In today's review spotlight, two wines. The first is the 2007 and the second is the 2008 Franciscan Estate Cabernet Sauvignon:

2007 Franciscan Estate Cabernet Sauvignon: I popped the cork on this wine last night and decanted for a hour or so before giving it a swirl. This wine is still pretty tight even after decanting. In the glass great garnet color like my an old beret I once wore. The nose is mostly muted except for some earthy tones and dark plum aromas. The wine has great structure, it's a bit austere at the moment, but you really get a sense of how much finesse is ready to be unleashed for those who are patient. You do get the typical earthy, pencil lead, mocha, dark cherry, black berry and a load of ripe plum flavors.

But the finish is a bit shorter than I anticipated. I think you should lay it down for 6 months to a year. The WE score was 94, but my score would be a solid 90 points. I just was not as wowed as I thought I would be. This wine can be purchased at your local Costco.

2008 Franciscan Estate Cabernet Sauvignon: This is the wine I received as a sample for the review process. The one thing that was surprising to me is that both wines have the identical ABV percentage. Both wines are blended with 13-14 percent of Merlot, both spent the same time maturing in oak. But where the difference lies for me between the two is that the 2008 has a bright beam of red cherries, cocoa, rich earth, fresh leather and a shot of tar, leading to a plush finish. A much rounder mouth feel over-all, and loads of low-hanging fruit.

The folks I shared it with thought, "oh-wow great juice" [I concur]. I also decanted this wine in a similar decanter as the 2007 for about hour or so. One other difference; the 2008 has just a drop of Cab-Franc, while the 2007 does not. This wine also has great structure and will improve with some aging [don't go crazy]. But really, why lay it down as it's drinking rather fab right now.

A wine which paired nicely with grilled meats [NY Strip] or even perfect-partner for a burger and fries night while watching classically bad B-movies. My score for this wine is 92 points and gets my coveted drink now and drink often recommendation. This wines SRP is $27, it looks like the folks at Bevmo have the 08 in stock for $22, but they still have the old label pictured. I would call to make sure.

So that's all I got for you today, if you have had both vintages and would like to comment below, it would be great to hear from you, until then sip long and prosper, cheers!

Tuesday, August 23, 2011

Get it to Go: Vineagogo


As I have newly begun to assert I am an explorer when it comes to wine and anything associated with the wine-biz. But I am also a devout skeptic of new things. Is that a contrary position? Perhaps, but I do embrace both sides of that coin thoroughly [or at least I like to think so].

That said when I got invited to attend a Vineagogo intro-party at a swanky La Jolla location. I was to say the least skeptical, if not dubious about another start-up wine club [slash] soon to come wine store that will be making a splash upon the San Diego wine scene. Especially seeing a converted 1960 era Milk-Truck [called, Merlot] sitting in the drive way, splashed with the Vineagogo logo and dressed to the nines.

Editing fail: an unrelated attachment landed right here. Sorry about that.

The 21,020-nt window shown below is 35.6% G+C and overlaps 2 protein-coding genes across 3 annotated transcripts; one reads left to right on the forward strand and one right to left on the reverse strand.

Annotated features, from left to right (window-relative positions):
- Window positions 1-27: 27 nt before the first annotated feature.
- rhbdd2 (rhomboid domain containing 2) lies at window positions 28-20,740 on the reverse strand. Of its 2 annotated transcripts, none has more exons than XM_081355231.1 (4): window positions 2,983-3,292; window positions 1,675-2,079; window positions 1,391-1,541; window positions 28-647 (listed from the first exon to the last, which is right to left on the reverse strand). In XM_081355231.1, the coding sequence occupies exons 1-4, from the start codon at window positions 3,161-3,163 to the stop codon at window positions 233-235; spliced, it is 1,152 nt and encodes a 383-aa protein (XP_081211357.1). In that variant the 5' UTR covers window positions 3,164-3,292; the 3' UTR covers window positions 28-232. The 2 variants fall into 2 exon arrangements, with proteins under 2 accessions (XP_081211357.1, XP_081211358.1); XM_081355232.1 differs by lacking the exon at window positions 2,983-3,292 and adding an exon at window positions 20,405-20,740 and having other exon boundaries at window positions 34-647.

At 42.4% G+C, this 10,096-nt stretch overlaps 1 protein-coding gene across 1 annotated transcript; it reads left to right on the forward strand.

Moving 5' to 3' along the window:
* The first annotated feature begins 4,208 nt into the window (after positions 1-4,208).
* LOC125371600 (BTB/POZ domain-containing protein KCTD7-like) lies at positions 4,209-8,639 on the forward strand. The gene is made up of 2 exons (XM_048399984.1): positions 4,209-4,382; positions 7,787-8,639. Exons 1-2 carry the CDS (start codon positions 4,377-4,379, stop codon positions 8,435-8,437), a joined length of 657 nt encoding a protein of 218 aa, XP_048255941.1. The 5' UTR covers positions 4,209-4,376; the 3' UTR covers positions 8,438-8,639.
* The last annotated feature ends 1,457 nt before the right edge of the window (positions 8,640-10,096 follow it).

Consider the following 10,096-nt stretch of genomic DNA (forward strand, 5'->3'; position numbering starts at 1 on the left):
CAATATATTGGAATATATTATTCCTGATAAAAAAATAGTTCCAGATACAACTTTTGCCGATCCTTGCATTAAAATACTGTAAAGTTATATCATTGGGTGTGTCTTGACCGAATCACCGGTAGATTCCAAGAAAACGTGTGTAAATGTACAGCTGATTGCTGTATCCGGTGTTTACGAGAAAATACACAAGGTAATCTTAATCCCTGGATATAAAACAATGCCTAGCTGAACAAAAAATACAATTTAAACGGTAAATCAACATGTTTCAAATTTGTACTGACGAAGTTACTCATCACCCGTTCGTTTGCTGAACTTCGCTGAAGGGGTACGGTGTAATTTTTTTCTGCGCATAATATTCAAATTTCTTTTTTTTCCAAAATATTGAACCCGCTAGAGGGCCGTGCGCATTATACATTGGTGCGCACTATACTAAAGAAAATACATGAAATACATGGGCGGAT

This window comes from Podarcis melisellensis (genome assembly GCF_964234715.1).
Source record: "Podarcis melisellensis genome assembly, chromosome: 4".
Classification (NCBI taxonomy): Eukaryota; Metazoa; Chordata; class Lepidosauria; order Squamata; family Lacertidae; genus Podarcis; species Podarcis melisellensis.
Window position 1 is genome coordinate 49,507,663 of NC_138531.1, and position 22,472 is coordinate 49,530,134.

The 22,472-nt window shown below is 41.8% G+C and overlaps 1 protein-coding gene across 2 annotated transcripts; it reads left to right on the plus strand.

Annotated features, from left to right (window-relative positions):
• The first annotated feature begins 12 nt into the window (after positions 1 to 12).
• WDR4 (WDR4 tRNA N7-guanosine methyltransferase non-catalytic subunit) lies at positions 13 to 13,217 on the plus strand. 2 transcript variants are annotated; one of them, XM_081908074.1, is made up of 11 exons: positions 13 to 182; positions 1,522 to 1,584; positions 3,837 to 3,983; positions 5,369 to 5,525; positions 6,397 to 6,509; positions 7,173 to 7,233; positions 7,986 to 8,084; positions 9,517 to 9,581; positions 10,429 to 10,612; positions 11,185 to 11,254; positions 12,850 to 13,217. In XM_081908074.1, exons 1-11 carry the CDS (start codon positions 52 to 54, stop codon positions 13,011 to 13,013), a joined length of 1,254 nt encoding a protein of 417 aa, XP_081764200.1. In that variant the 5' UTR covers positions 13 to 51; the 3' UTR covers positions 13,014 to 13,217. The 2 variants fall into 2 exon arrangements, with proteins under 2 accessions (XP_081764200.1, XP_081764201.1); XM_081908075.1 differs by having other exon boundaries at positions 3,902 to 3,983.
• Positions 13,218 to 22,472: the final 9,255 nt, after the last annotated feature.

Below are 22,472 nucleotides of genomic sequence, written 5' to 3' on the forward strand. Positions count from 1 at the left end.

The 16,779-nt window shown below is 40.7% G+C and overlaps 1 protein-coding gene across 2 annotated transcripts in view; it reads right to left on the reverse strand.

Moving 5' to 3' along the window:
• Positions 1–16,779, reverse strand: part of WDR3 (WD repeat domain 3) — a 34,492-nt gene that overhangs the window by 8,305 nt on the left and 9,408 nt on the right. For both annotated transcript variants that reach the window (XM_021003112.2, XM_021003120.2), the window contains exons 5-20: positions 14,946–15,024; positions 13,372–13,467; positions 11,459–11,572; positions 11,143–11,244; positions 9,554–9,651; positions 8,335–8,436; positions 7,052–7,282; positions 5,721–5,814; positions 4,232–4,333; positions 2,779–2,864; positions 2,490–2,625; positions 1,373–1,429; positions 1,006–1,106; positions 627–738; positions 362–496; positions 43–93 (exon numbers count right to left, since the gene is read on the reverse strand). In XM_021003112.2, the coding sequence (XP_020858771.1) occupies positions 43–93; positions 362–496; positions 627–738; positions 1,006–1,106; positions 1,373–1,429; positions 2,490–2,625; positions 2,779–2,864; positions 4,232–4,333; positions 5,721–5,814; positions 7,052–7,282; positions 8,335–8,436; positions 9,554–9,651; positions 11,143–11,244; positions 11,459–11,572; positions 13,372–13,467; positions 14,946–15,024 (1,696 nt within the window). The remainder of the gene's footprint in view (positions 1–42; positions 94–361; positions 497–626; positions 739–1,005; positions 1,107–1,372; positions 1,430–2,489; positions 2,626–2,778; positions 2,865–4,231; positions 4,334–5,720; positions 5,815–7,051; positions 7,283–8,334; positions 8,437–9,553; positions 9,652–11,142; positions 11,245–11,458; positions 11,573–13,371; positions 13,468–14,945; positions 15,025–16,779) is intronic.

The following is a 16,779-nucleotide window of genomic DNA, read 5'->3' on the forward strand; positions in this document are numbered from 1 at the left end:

But when the first wine they rolled out was a delicious 2008 Mont Marcal,  Brut Rosé produced from 100% Trepat [a new grape to me] which impressed me beyond belief, I thought "wow" these folks got something going on. They put the group on a course that evening for a "Traveler's Guide to the Universe" in wine terms, man I was so glad I had a ticket to ride.

See folks I don't usually, wait almost never like every wine in any line-up. But I truly liked, if not loved every single thing they poured that evening and then asked in my best Oliver Twist like voice, "May I have some more please?".  I'm so glad they didn't say no. Because the next four wines I tasted were all rock-stars of flavor and finesse. Proving my point, you can pay more but you won't necessarily get more.

Thinking back about the experience, I came up with three take-aways from the event. One, their selection of wines represent the perfect foodie type vino, which are easy pairing partners and compliment your food, rather than get in the way, Two, all of the wines I tasted that evening were in my mind truly representative of place, terrior driven. Third and probably the most important on most folks mines these days; is that a good deal of their selections represent a great values, with a tasty selection falling just under [or at] the $20 price point.

Vineagogo's Wine Director and Advanced Sommelier Joshua Orr has got it going on, this guy seriously knows his way around a wine bottle. As for the rest of their crew they represent two things in my mind from a consumers perspective; biz- savvy and very customer oriented service [rare these days]. I for one am very happy to introduce you to this new brand, that's already making a big splash on the San Diego wine-scene now and even more so once they open their proposed down-town location at the base of the Pinnacle Marina Tower [stay-tuned].

Now to the wines that were poured that evening and my thoughts on these tasty selections:

1. 2007 Mont Marcal Brut Rosé: This was a meaty rose that really popped with deeply fresh ripe strawberry jam spread on a fresh baked country biscuit. The kind of bubbly that could take on just about any appetizer plate, but still has enough stuffing to wrap itself around a plate of barbecue ribs with little to no effort and sells for $19.

2. 2009 Huber Dry Riesling: This wonderful mineral driven Riesling hails from Traisental, Austria. A nice round mouth feel fills the palate with a subtle waft of white rose, fresh cut peaches and a vein of thirst slaking acidity that will liven up your next trip to the Sushi bar quite nicely and selling for $18.